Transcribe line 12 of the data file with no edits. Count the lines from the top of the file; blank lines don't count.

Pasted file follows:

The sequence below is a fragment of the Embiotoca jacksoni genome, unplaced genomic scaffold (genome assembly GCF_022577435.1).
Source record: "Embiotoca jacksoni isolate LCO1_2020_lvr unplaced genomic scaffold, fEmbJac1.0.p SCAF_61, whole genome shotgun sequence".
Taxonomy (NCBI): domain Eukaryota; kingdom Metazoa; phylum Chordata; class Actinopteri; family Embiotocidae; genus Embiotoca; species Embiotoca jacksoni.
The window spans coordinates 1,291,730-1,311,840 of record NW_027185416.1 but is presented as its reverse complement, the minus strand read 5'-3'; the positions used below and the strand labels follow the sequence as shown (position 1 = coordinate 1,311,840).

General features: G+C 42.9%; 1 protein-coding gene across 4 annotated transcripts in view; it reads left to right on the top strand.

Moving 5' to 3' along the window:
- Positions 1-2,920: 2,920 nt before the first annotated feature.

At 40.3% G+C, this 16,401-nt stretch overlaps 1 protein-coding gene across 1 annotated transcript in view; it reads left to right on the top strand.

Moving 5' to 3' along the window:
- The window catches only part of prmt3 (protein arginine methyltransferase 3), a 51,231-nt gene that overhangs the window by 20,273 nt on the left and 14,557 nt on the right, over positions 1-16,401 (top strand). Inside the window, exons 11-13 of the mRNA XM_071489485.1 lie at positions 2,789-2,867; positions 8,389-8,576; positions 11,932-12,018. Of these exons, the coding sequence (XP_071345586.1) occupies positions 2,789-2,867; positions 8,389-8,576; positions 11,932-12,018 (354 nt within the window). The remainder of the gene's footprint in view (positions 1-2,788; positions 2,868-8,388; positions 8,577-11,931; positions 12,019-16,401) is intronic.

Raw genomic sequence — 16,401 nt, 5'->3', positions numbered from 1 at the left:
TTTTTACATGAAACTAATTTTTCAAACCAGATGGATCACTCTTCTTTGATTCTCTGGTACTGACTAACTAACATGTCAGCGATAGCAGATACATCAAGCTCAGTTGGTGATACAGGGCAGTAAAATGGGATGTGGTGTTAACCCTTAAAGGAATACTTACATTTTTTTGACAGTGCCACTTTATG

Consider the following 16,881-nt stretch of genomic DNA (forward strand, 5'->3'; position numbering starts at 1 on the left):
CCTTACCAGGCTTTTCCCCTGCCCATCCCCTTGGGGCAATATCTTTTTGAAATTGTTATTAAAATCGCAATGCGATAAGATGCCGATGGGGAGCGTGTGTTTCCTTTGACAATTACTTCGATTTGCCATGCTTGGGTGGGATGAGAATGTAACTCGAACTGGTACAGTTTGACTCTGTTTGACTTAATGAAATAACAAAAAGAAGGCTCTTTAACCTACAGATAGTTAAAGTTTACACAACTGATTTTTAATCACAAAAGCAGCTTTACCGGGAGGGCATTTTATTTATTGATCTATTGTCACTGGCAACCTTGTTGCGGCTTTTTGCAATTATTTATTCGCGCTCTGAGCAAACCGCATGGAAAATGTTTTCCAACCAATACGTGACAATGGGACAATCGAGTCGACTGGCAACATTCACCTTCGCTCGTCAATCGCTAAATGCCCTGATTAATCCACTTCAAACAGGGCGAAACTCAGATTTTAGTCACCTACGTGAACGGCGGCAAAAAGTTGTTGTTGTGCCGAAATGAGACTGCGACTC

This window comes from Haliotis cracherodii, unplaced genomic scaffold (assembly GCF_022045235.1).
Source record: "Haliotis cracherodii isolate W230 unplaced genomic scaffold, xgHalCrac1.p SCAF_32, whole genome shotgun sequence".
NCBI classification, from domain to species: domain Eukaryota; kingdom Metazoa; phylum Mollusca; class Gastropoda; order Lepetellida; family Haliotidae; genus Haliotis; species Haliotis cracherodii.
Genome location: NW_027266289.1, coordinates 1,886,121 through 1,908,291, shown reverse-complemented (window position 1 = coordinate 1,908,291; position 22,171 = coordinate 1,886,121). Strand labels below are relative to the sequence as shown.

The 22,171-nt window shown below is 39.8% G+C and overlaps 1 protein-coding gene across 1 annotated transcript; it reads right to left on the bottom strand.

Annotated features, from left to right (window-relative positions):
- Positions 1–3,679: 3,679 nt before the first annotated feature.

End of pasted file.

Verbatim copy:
TTTTTACATGAAACTAATTTTTCAAACCAGATGGATCACTCTTCTTTGATTCTCTGGTACTGACTAACTAACATGTCAGCGATAGCAGATACATCAAGCTCAGTTGGTGATACAGGGCAGTAAAATGGGATGTGGTGTTAACCCTTAAAGGAATACTTACATTTTTTTGACAGTGCCACTTTATG